How to Calculate CPC: A Guide for Digital Advertisers

How to Calculate CPC

As a digital advertiser, you know that PPC advertising can be a valuable tool to drive all sorts of marketing goals, such as finding new leads, nurturing prospects, driving conversions, and increasing the lifetime value of your current customers. But in order to be effective and profitable, it requires ongoing financial investment, constant analysis and continual adjustments  to ensure maximum ROI.  And as part of that recipe, it’s critical to calculate your maximum cost per click — or CPC — and to get it right.

The good news for digital advertisers is that CPC is the one factor over which you have the most control, and the one that has the most significant impact on performance. Maximum cost per click affects whether your ad will show up in an auction, the position of your ad in search results, and how long your allocated budget might last — so it’s a constant balancing act. Set it too low and your ads might not even appear or be seen. Set it too high and you can end up grossly overspending for ad space.

When you perform keyword research using Google Ads Keyword Planner, it will provide you with an average CPC bidding range that’s needed to appear at the top or bottom of the page for certain keywords.  PPC advertisers can use it as a guide to what they might spend to reach a certain ad position, but if you want to ensure you have the most efficient PPC campaigns that maximize ROI, then it’s essential to calculate maximum CPC for yourself. The reason? You run a unique online business and you need specific profit margins in order to justify your PPC advertising spend and keep your business growing. Relying on Google’s averages to guess the right CPC will lead to mediocre results at best, and negative ROI at worst. And you also need to be able to evaluate your own market and optimize your PPC strategy to truly meet and exceed your business goals. Read on to learn how to calculate maximum CPC for Google Ads.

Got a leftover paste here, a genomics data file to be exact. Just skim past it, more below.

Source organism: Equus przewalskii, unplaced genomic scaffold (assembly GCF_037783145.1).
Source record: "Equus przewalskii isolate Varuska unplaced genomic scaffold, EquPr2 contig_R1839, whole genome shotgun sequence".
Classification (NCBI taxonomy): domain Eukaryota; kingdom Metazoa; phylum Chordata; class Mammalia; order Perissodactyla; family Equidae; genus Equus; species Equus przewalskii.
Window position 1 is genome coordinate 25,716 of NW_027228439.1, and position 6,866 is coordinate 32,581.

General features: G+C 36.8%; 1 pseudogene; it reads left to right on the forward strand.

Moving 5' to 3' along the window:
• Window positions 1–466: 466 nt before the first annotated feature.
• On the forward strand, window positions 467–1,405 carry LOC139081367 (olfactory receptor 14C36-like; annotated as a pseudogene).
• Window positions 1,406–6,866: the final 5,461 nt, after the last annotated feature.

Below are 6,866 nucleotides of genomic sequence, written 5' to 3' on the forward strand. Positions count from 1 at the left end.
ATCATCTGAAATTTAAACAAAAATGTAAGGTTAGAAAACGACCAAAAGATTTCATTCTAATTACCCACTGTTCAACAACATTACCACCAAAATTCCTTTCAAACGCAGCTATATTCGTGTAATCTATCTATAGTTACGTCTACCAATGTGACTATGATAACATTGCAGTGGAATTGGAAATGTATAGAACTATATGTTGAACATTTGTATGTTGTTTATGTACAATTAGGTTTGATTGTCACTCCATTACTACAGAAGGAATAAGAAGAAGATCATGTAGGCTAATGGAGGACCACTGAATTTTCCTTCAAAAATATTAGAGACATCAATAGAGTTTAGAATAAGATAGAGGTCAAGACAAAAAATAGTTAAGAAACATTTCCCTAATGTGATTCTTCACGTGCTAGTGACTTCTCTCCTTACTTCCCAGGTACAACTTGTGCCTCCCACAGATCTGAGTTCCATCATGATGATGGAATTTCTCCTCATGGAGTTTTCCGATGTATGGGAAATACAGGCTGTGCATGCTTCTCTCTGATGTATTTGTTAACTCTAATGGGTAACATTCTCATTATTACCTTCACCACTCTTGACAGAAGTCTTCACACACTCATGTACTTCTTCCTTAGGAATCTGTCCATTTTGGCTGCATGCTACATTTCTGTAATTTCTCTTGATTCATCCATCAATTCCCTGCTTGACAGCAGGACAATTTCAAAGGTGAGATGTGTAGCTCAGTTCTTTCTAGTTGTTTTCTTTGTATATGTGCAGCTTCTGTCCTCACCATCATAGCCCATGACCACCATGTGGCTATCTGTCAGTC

Determine Your Customer Lifetime Value

In order to accurately calculate CPC, the first thing you need to know is the value of your customers. How much money do your customers spend with your business on average?

When calculating your customer lifetime value, don’t forget to first determine the real profit you get from your product. So you need to take into consideration taxes, shipping costs, and the overhead expenses for administrative tasks. Your product can have a list price of $99, but your actual profit could be more like $50 after you factor in these internal costs — which also need to be considered when calculating your CLV, or you will end up grossly overspending on ad space.

Depending on what kind of product or service you offer, this can be based off of a single purchase or average of purchases over time. For example:

  • You run a car repair business and earn on average $500 from each new customer billing. Your internal costs amount to $150. Customers return to use your service three times on average. Your average lifetime value per acquisition would be ($500 earnings – $150 internal costs) x 3 repeat services = $1050
  • You sell marketing software with a monthly subscription of $30. Your internal costs amount to $10. People stay subscribed for an average of five months. Your average lifetime value per acquisition would be ($30 earnings – $10 expenses) x 5 months subscription = $100.